Saturday, December 24, 2016

Detaled sewing instructions for box underquilt with clew suspension

Are you curious about Leiavoia's neo-retro-innovation in hammock underquilt design?  Do you want to try making an underquilt that will accept a clew suspension and won't have compression-issues?

I took a stab at such a DIY project and I'm sharing detailed sewing instructions for the box underquilt that I made to fit a clew suspension.  Boxing the quilt is a universal technique and could apply to a conventional underquilt suspension (including a quilt with a secondary suspension). By including a side wall and box to the underquilt, the Climashieled Apex insulation is not pinched at the edges.  Because the suspension is attached to the upper part of the box, the insulation and shell fabric are able to hang between the suspension clews without getting squished.

Before you start cutting fabric, note that my pattern is for a person my size.  I am 5'6" and I don't have broad man-shoulders.  I made this quilt to fit me without extra fabric and insulation that will make it heavier in my backpack.  I know that this should go without saying, but if you are taller, make the quilt longer.  If you are broader, make the quilt wider.  Please think carefully about the size of the quilt that you need.  As you will see in my sleep report (in the video below), the underquilt is too small for my husband.  He is a 6' with a lumberjack body type, and he definitely would need a wider underquilt to prevent cold arms.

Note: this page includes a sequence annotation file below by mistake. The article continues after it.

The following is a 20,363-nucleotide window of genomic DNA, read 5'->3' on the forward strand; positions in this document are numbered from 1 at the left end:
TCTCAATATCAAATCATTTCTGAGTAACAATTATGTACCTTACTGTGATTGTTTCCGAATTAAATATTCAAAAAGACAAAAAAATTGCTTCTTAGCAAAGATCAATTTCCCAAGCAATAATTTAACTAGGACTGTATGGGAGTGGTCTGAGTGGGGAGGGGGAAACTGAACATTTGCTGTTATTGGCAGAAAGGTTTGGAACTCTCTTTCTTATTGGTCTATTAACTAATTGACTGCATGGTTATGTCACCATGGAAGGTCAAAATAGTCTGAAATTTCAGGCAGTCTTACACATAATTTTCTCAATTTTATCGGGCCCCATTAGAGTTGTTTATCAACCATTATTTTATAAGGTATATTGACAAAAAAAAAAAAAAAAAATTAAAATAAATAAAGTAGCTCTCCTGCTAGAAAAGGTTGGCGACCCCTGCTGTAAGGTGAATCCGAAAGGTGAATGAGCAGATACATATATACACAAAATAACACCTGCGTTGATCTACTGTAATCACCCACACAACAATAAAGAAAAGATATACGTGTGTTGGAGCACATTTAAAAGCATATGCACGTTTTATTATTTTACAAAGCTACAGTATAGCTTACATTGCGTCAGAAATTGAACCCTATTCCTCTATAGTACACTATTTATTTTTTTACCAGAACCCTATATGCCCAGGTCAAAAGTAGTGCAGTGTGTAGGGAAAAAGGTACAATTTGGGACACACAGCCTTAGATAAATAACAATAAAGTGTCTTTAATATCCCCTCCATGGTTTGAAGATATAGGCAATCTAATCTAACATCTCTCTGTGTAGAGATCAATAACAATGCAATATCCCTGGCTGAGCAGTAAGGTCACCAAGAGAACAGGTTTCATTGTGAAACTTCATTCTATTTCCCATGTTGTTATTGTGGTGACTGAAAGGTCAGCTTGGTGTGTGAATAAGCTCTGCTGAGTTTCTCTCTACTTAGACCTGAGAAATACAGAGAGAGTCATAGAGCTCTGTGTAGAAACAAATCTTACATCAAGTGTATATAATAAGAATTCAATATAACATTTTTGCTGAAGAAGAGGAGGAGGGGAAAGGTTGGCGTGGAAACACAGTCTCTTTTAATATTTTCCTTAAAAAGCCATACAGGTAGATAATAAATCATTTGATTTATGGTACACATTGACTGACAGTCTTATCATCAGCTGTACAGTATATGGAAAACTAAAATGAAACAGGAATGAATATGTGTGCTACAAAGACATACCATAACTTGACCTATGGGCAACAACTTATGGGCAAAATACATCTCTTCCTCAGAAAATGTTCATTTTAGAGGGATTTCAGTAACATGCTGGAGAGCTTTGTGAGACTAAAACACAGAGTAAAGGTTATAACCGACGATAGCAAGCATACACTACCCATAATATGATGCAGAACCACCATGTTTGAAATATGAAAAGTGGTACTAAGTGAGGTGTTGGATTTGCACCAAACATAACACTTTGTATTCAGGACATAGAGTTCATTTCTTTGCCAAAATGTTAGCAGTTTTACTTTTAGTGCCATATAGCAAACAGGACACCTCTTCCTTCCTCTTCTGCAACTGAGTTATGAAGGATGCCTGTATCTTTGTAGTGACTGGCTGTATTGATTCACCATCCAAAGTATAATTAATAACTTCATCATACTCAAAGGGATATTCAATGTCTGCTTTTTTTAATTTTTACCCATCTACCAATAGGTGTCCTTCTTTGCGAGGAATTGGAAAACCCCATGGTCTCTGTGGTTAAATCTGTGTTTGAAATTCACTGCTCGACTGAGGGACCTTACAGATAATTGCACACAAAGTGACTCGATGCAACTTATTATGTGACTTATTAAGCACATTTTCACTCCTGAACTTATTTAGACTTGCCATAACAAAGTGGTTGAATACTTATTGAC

After troubleshooting this design a little, I figured out that when a total length for the quilt + suspension = 87.5% of the length of my hammock, I got a pretty snug fit without gaping, but I had to thread my hammock suspension directly through the descending ring.  This worked for me, but I can see myself shortening it up a little more in the future, especially if my shock cord starts to lose its stretch.  I suggest taking the length of the suspension + underquilt down to 85% and then putting a durable extender on each end so that it is adjustable in the field.

For a lady who sleeps cold, I would consider this 6 oz Climashield Apex underquilt a 30 degree underquilt.

Sewing Instructions:


What you will need for this project:
  • 2 1/2 yards Hyper D Ripstop Nylon (outer fabric)
  • 2 ½ yards Membrane 10 Taffeta Nylon (lining fabric)
  • 2 ½ yards Climashield Apex
  • Size 20 KAM Snaps (16)
  • 1” webbing, cut to 5” lengths (16)
  • Clew Suspension (click here for instructions)
  1. Fabric Cuts (note that seam allowances are 1/2" on each side, so fabric cuts are 1" longer and wider than the finished underquilt.  If you are making your quilt larger, account for the seam allowance when cutting):
  2. Outer Fabric:  Shell:  75” x 46” for body.
    b.      Outer Fabric: Side walls.
                                                        i.     2 at 75” x 3”.
                                                       ii.     2 at 46” x 3”.
    c.      Cut from the lining fabric 74”x 46.”
    d.      Cut from the insulation 74” x 46”.
    e.      Cut from 1” webbing 16 at 5”, seal edges with a flame.
    2.      Mark webbing pieces with a pencil 1 ½” from edge so that all are sewn the same length.  You will line this mark up with the edge of the fabric.
    3.      Attach side walls and webbing to lining fabric.
    a.      With right sides together, pin side walls to lining fabric with the ends meeting on all 4 sides. 
    b.      On both short sides, place 8 pieces of webbing between the pinned lining fabric and side walls so that the pencil mark is facing out of the fabric and is lined up with the edges of the fabric.  The first and last piece of webbing on each side should be 1” from the corner, and the remaining pieces of webbing should be equally spaced in between.  Tape or pin into place.